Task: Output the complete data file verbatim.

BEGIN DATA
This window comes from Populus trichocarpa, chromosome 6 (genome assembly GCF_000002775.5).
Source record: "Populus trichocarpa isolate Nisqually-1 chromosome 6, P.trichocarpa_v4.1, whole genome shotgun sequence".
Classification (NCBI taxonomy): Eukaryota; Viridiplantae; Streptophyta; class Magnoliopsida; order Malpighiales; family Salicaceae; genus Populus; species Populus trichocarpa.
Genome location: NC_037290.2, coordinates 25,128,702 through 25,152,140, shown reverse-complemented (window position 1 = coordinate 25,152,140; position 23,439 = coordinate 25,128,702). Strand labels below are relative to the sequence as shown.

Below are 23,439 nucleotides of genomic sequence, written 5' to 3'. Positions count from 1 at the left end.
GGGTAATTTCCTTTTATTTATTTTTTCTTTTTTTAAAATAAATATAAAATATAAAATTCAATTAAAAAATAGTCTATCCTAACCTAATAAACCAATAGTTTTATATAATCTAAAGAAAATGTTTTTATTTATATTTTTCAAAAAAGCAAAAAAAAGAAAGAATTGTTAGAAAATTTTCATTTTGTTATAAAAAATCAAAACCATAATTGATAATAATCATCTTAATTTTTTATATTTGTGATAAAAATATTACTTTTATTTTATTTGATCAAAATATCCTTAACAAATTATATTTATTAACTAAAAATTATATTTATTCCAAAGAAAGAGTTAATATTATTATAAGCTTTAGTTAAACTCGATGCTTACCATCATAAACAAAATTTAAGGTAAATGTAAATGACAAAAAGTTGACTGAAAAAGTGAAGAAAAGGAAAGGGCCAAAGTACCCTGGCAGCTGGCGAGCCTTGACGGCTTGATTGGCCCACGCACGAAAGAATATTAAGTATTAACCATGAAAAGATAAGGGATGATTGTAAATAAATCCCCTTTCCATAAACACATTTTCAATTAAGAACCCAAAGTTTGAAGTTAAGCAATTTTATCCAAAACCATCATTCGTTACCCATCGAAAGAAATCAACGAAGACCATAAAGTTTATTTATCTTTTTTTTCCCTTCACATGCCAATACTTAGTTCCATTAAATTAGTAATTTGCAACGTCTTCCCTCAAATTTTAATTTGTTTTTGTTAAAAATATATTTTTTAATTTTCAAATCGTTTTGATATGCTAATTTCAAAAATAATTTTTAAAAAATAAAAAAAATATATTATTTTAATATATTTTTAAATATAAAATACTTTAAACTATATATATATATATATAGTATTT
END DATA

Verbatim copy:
This window comes from Populus trichocarpa, chromosome 6 (genome assembly GCF_000002775.5).
Source record: "Populus trichocarpa isolate Nisqually-1 chromosome 6, P.trichocarpa_v4.1, whole genome shotgun sequence".
Classification (NCBI taxonomy): Eukaryota; Viridiplantae; Streptophyta; class Magnoliopsida; order Malpighiales; family Salicaceae; genus Populus; species Populus trichocarpa.
Genome location: NC_037290.2, coordinates 25,128,702 through 25,152,140, shown reverse-complemented (window position 1 = coordinate 25,152,140; position 23,439 = coordinate 25,128,702). Strand labels below are relative to the sequence as shown.

Below are 23,439 nucleotides of genomic sequence, written 5' to 3'. Positions count from 1 at the left end.
GGGTAATTTCCTTTTATTTATTTTTTCTTTTTTTAAAATAAATATAAAATATAAAATTCAATTAAAAAATAGTCTATCCTAACCTAATAAACCAATAGTTTTATATAATCTAAAGAAAATGTTTTTATTTATATTTTTCAAAAAAGCAAAAAAAAGAAAGAATTGTTAGAAAATTTTCATTTTGTTATAAAAAATCAAAACCATAATTGATAATAATCATCTTAATTTTTTATATTTGTGATAAAAATATTACTTTTATTTTATTTGATCAAAATATCCTTAACAAATTATATTTATTAACTAAAAATTATATTTATTCCAAAGAAAGAGTTAATATTATTATAAGCTTTAGTTAAACTCGATGCTTACCATCATAAACAAAATTTAAGGTAAATGTAAATGACAAAAAGTTGACTGAAAAAGTGAAGAAAAGGAAAGGGCCAAAGTACCCTGGCAGCTGGCGAGCCTTGACGGCTTGATTGGCCCACGCACGAAAGAATATTAAGTATTAACCATGAAAAGATAAGGGATGATTGTAAATAAATCCCCTTTCCATAAACACATTTTCAATTAAGAACCCAAAGTTTGAAGTTAAGCAATTTTATCCAAAACCATCATTCGTTACCCATCGAAAGAAATCAACGAAGACCATAAAGTTTATTTATCTTTTTTTTCCCTTCACATGCCAATACTTAGTTCCATTAAATTAGTAATTTGCAACGTCTTCCCTCAAATTTTAATTTGTTTTTGTTAAAAATATATTTTTTAATTTTCAAATCGTTTTGATATGCTAATTTCAAAAATAATTTTTAAAAAATAAAAAAAATATATTATTTTAATATATTTTTAAATATAAAATACTTTAAACTATATATATATATATATAGTATTT